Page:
DALLAS (CBSDFW.COM) – During the final day of early voting, CBS 11 found former Dallas Mayor Laura Miller walking a Northwest Dallas neighborhood going door to door.
She said she’s walked to more than 2,200 homes with the goal of returning to City Hall and representing District 13. “As a woman I just knocked on her door told me I just believe that you will actually get something done.”
Miller hopes to unseat incumbent Jennifer Staubach Gates, who we found greeting voters at Our Redeemer Church. “I have support from the police and fire associations as well as all of the neighborhood leadership.”
With election day on Saturday, records show Miller has $119,731 cash on hand, while Gates has $147,954.
Both are focused on getting their supporters to the polls.
Gates said she’s had multiple meet and greets. “Get the neighbors out, talk about issues, and then making sure they get out there to vote. We encourage voters to be active by calling them, door-knocking, meeting with them in their neighborhoods.”
Miller said her day doesn’t end after meeting residents. “At night, I go home and write postcards to every single household that I walked, and thank them for talking to me. That’s how you win the race. You win the race by being on the street and finding out about people.”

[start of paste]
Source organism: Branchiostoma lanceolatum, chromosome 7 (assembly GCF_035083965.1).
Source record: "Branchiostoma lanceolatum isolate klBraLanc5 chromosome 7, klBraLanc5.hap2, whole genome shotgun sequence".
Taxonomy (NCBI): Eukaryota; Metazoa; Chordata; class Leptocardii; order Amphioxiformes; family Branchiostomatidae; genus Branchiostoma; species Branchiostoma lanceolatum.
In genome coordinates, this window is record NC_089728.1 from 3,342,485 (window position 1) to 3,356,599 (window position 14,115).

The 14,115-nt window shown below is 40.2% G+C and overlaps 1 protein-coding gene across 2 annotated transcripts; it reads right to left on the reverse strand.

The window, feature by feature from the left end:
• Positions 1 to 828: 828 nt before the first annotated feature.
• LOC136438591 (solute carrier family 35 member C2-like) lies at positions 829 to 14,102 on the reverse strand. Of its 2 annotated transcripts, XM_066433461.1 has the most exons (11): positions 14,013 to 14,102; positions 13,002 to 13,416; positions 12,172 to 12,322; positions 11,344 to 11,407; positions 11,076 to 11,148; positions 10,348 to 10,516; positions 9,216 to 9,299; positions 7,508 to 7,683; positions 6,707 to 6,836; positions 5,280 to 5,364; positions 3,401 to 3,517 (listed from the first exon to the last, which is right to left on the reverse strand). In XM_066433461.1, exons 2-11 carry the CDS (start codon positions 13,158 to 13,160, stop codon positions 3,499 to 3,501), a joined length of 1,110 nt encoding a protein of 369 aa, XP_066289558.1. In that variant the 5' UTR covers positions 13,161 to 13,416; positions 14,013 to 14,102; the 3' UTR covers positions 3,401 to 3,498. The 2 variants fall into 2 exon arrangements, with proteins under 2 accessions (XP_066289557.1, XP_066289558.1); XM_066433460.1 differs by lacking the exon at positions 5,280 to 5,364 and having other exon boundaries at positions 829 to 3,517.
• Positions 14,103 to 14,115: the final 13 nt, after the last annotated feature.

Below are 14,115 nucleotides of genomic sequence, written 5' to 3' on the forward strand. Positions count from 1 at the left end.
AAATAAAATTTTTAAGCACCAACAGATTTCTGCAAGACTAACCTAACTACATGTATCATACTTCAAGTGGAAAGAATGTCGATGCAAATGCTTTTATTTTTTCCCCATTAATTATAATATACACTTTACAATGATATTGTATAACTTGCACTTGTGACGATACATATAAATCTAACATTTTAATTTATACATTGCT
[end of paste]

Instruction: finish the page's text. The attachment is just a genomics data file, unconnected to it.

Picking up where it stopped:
A major issue is development in and around Preston Center.
One proposed project held up is the Preston Place Condominiums along Northwest Highway near Preston Road, which burned down in March, 2017.
Miller opposes a high-rise, and favors a building no higher than four stories, like the original.
Patricia Campbell lives in that area supports Miller. “She has really listened to those who are involved and that means on both sides. My personal objective is to make sure that we don’t another Preston Tower.”
But the President of the Preston Place Condominium’s HOA, Arnold Spencer said he supports Gates because she has been working to reach a compromise. “She’s trying to do that by getting a group of us all across the PD (planning district) from all across the neighborhood to make compromises and Preston Place feels like they have made compromises.”
Spencer said a four-story building is not economically feasible, and that to make the property walkable and include green space and an underground parking garage, height and density are needed.
But Miller rejected the idea. “I can tell them what the people that live there now want to live next to and that’s what ought to happen.”
Gates though said, “This is 1947 zoning that governs that area. If we’re going to grow as a city, we’re going to make sure we have quality development, it’s a process. It’s been challenging between the low-rises and high-rises but I’ve just been advocating for the process.”